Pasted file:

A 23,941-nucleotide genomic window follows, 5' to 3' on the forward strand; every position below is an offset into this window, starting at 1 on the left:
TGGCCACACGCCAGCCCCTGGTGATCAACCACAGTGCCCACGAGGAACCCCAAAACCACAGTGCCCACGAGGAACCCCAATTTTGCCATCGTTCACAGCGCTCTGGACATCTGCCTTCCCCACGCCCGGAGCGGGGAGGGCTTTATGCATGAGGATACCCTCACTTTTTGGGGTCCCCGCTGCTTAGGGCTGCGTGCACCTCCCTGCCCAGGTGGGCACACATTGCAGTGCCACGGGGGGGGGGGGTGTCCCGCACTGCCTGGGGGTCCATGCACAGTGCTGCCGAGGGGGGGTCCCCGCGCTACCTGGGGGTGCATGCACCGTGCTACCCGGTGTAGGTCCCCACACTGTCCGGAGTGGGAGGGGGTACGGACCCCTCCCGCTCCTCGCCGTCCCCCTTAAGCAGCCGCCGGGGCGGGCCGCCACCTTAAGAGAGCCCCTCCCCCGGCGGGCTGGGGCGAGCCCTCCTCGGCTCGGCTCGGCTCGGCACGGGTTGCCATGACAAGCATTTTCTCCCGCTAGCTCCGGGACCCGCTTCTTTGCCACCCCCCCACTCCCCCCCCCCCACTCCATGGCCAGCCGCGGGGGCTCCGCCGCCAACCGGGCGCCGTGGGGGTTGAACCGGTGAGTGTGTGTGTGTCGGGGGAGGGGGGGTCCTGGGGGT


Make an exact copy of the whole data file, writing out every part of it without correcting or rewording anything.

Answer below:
A 23,941-nucleotide genomic window follows, 5' to 3' on the forward strand; every position below is an offset into this window, starting at 1 on the left:
TGGCCACACGCCAGCCCCTGGTGATCAACCACAGTGCCCACGAGGAACCCCAAAACCACAGTGCCCACGAGGAACCCCAATTTTGCCATCGTTCACAGCGCTCTGGACATCTGCCTTCCCCACGCCCGGAGCGGGGAGGGCTTTATGCATGAGGATACCCTCACTTTTTGGGGTCCCCGCTGCTTAGGGCTGCGTGCACCTCCCTGCCCAGGTGGGCACACATTGCAGTGCCACGGGGGGGGGGGGTGTCCCGCACTGCCTGGGGGTCCATGCACAGTGCTGCCGAGGGGGGGTCCCCGCGCTACCTGGGGGTGCATGCACCGTGCTACCCGGTGTAGGTCCCCACACTGTCCGGAGTGGGAGGGGGTACGGACCCCTCCCGCTCCTCGCCGTCCCCCTTAAGCAGCCGCCGGGGCGGGCCGCCACCTTAAGAGAGCCCCTCCCCCGGCGGGCTGGGGCGAGCCCTCCTCGGCTCGGCTCGGCTCGGCACGGGTTGCCATGACAAGCATTTTCTCCCGCTAGCTCCGGGACCCGCTTCTTTGCCACCCCCCCACTCCCCCCCCCCCACTCCATGGCCAGCCGCGGGGGCTCCGCCGCCAACCGGGCGCCGTGGGGGTTGAACCGGTGAGTGTGTGTGTGTCGGGGGAGGGGGGGTCCTGGGGGT